INCOMPLETE message over phone

Assignment incomplete: With little state guidance, schools are all over the board about sharing 988 hotline info

PublicSource (October 6, 2022) – Allegheny County’s largest school districts vary widely in the actions they’ve taken to elevate student awareness of the new 988 Suicide and Crisis Lifeline, meant to provide support to people of all ages experiencing mental health crises.

While some districts have promoted the hotline in multiple ways, others have remained silent so far. The two state agencies most involved with education and mental health have yet to provide schools with direct guidance on promoting 988.

Launched in July, the 988 lifeline connects Pennsylvania callers to local crisis call centers, where trained crisis counselors will answer the call, listen and then provide support and resources if needed. In the case that a local crisis center is unable to take the call, the caller is automatically routed to a national backup crisis center. Callers are allowed to remain anonymous.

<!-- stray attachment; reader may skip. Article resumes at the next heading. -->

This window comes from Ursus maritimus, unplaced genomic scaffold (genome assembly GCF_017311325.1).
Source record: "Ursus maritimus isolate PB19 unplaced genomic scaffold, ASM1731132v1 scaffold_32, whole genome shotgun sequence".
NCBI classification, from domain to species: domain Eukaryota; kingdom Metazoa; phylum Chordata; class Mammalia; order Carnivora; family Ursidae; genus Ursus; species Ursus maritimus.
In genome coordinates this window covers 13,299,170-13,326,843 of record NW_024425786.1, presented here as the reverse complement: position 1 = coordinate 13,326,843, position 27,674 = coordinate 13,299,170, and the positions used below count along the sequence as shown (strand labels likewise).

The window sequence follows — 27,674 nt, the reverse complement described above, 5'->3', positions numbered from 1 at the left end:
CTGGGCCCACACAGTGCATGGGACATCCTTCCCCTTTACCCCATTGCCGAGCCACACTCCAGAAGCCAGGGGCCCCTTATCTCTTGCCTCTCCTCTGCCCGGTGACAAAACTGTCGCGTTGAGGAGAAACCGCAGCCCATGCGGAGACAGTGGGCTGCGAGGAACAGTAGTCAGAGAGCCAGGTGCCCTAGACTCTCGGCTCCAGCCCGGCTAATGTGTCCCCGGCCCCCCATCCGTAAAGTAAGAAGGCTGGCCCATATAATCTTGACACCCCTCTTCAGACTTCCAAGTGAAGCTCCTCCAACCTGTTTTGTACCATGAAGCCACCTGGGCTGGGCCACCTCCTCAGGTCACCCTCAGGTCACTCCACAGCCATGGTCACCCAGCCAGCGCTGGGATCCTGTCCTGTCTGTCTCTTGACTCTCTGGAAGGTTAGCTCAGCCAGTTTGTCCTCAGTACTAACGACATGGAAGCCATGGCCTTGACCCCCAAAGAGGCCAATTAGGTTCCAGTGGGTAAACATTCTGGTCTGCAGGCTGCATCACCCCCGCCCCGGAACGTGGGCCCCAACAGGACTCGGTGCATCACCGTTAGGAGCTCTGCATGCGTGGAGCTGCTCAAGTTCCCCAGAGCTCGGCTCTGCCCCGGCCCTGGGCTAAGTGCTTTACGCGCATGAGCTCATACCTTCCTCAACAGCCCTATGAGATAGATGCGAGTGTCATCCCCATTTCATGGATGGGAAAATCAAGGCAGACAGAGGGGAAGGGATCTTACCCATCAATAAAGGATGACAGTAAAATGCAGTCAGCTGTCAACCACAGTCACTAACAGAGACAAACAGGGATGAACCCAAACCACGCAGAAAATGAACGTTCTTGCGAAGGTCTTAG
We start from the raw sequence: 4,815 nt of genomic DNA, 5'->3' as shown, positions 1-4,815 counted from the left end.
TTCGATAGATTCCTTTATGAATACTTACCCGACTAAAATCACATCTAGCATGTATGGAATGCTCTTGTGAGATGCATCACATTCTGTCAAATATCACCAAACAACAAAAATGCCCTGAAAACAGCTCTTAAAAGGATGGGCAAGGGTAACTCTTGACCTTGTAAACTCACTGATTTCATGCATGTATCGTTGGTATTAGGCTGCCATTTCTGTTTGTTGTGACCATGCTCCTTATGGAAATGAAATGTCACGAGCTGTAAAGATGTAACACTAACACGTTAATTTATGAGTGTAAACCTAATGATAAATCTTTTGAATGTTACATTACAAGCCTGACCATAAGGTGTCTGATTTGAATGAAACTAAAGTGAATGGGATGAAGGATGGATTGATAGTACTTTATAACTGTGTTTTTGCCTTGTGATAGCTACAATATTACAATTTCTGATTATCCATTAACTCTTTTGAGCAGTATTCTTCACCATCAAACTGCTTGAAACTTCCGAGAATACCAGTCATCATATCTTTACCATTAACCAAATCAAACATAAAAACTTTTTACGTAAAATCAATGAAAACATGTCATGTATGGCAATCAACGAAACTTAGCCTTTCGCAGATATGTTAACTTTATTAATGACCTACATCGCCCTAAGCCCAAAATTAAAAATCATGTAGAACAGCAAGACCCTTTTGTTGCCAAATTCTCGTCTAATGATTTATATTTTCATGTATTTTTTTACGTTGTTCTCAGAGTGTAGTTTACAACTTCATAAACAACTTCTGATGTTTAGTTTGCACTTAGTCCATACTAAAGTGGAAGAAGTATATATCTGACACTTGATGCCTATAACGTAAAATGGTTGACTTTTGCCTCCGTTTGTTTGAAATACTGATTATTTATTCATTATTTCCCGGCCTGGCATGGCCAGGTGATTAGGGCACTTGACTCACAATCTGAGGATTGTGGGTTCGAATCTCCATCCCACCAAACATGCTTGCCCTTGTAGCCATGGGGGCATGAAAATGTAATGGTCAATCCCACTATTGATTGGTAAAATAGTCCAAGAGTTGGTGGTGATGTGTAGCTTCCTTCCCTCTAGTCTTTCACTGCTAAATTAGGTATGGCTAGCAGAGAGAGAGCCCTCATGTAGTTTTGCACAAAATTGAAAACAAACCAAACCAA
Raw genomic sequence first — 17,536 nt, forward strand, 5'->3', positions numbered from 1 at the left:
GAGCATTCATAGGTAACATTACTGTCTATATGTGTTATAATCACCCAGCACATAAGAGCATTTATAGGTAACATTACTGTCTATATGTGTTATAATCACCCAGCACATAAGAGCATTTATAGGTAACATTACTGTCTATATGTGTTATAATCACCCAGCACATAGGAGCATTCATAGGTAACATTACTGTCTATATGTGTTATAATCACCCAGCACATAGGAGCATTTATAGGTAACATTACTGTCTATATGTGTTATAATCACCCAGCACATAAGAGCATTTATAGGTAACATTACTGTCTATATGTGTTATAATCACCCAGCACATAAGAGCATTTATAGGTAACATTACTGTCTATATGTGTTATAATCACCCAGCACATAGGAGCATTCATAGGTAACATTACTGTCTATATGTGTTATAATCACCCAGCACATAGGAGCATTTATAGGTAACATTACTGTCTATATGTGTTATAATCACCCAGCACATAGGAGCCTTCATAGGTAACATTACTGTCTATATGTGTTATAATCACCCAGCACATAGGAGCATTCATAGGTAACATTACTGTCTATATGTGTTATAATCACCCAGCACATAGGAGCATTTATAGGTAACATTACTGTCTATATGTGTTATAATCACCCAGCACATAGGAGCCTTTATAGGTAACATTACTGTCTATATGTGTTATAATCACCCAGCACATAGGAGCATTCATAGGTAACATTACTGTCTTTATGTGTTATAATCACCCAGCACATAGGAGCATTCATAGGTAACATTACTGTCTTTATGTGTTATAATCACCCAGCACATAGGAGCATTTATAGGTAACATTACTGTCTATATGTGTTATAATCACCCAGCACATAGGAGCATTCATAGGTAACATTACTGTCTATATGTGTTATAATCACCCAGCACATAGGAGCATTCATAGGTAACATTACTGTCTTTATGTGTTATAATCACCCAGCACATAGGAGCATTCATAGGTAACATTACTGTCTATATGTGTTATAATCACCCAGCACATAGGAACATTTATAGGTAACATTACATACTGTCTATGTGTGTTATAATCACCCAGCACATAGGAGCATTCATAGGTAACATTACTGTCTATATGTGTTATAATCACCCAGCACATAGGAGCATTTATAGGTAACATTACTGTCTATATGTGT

As the overall state of youth mental health declines, students and mental health advocates praise the 988 hotline’s accessibility, but some worry if young people are being provided with the knowledge necessary to decide whether to use it.

No standard for schools

When the 988 hotline first launched, the state Department of Education and Department of Human Services [DHS] directed stakeholders to the 988 webpage and shared an informational flyer, but did not provide specific instructions on whether or how schools should promote the hotline. In response to questions, both departments said they have “broadly and consistently” promoted the hotline, and DHS is researching future messaging strategies.

PublicSource contacted the 12 largest school districts in Allegheny County about their efforts to inform students, parents and staff about the 988 hotline…

See the which school districts submitted their info and read the full story here.